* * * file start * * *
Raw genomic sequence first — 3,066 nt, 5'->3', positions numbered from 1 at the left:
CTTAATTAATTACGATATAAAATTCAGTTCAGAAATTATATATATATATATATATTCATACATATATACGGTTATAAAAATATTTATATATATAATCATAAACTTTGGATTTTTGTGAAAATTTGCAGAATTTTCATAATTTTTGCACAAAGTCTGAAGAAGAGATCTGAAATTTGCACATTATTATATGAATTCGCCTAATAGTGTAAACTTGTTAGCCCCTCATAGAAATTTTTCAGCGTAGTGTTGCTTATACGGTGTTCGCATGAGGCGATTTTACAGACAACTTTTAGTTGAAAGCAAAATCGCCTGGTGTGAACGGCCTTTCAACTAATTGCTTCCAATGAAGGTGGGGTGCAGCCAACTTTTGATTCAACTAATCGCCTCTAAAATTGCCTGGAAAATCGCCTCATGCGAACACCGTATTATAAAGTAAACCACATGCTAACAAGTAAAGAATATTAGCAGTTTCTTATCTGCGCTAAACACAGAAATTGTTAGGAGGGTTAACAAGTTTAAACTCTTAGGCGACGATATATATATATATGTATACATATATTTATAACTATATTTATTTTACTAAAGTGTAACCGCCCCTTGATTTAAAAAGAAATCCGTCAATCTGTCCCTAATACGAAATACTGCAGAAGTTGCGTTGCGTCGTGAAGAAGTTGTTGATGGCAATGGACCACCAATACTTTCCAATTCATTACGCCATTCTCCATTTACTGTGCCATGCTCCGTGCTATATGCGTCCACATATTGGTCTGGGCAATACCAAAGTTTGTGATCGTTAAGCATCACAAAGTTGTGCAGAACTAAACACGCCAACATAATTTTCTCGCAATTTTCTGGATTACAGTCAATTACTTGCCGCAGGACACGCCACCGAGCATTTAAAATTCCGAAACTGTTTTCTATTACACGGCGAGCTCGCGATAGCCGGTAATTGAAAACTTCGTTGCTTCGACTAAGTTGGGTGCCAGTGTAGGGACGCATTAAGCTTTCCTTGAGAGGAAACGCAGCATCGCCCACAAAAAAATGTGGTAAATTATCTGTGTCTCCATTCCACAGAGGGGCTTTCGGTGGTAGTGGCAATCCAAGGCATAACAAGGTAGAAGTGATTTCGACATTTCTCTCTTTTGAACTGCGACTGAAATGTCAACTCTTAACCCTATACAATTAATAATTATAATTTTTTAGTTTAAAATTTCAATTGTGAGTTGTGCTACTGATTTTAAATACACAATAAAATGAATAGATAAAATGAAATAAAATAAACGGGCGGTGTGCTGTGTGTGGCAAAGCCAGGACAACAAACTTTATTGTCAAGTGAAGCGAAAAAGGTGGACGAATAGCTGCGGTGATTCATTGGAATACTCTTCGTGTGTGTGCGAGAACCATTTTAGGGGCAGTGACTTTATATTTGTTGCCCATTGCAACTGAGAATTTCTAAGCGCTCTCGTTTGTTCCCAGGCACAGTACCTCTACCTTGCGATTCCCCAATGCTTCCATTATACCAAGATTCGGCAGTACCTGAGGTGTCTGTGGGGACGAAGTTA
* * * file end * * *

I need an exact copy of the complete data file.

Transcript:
Raw genomic sequence first — 3,066 nt, 5'->3', positions numbered from 1 at the left:
CTTAATTAATTACGATATAAAATTCAGTTCAGAAATTATATATATATATATATATTCATACATATATACGGTTATAAAAATATTTATATATATAATCATAAACTTTGGATTTTTGTGAAAATTTGCAGAATTTTCATAATTTTTGCACAAAGTCTGAAGAAGAGATCTGAAATTTGCACATTATTATATGAATTCGCCTAATAGTGTAAACTTGTTAGCCCCTCATAGAAATTTTTCAGCGTAGTGTTGCTTATACGGTGTTCGCATGAGGCGATTTTACAGACAACTTTTAGTTGAAAGCAAAATCGCCTGGTGTGAACGGCCTTTCAACTAATTGCTTCCAATGAAGGTGGGGTGCAGCCAACTTTTGATTCAACTAATCGCCTCTAAAATTGCCTGGAAAATCGCCTCATGCGAACACCGTATTATAAAGTAAACCACATGCTAACAAGTAAAGAATATTAGCAGTTTCTTATCTGCGCTAAACACAGAAATTGTTAGGAGGGTTAACAAGTTTAAACTCTTAGGCGACGATATATATATATATGTATACATATATTTATAACTATATTTATTTTACTAAAGTGTAACCGCCCCTTGATTTAAAAAGAAATCCGTCAATCTGTCCCTAATACGAAATACTGCAGAAGTTGCGTTGCGTCGTGAAGAAGTTGTTGATGGCAATGGACCACCAATACTTTCCAATTCATTACGCCATTCTCCATTTACTGTGCCATGCTCCGTGCTATATGCGTCCACATATTGGTCTGGGCAATACCAAAGTTTGTGATCGTTAAGCATCACAAAGTTGTGCAGAACTAAACACGCCAACATAATTTTCTCGCAATTTTCTGGATTACAGTCAATTACTTGCCGCAGGACACGCCACCGAGCATTTAAAATTCCGAAACTGTTTTCTATTACACGGCGAGCTCGCGATAGCCGGTAATTGAAAACTTCGTTGCTTCGACTAAGTTGGGTGCCAGTGTAGGGACGCATTAAGCTTTCCTTGAGAGGAAACGCAGCATCGCCCACAAAAAAATGTGGTAAATTATCTGTGTCTCCATTCCACAGAGGGGCTTTCGGTGGTAGTGGCAATCCAAGGCATAACAAGGTAGAAGTGATTTCGACATTTCTCTCTTTTGAACTGCGACTGAAATGTCAACTCTTAACCCTATACAATTAATAATTATAATTTTTTAGTTTAAAATTTCAATTGTGAGTTGTGCTACTGATTTTAAATACACAATAAAATGAATAGATAAAATGAAATAAAATAAACGGGCGGTGTGCTGTGTGTGGCAAAGCCAGGACAACAAACTTTATTGTCAAGTGAAGCGAAAAAGGTGGACGAATAGCTGCGGTGATTCATTGGAATACTCTTCGTGTGTGTGCGAGAACCATTTTAGGGGCAGTGACTTTATATTTGTTGCCCATTGCAACTGAGAATTTCTAAGCGCTCTCGTTTGTTCCCAGGCACAGTACCTCTACCTTGCGATTCCCCAATGCTTCCATTATACCAAGATTCGGCAGTACCTGAGGTGTCTGTGGGGACGAAGTTA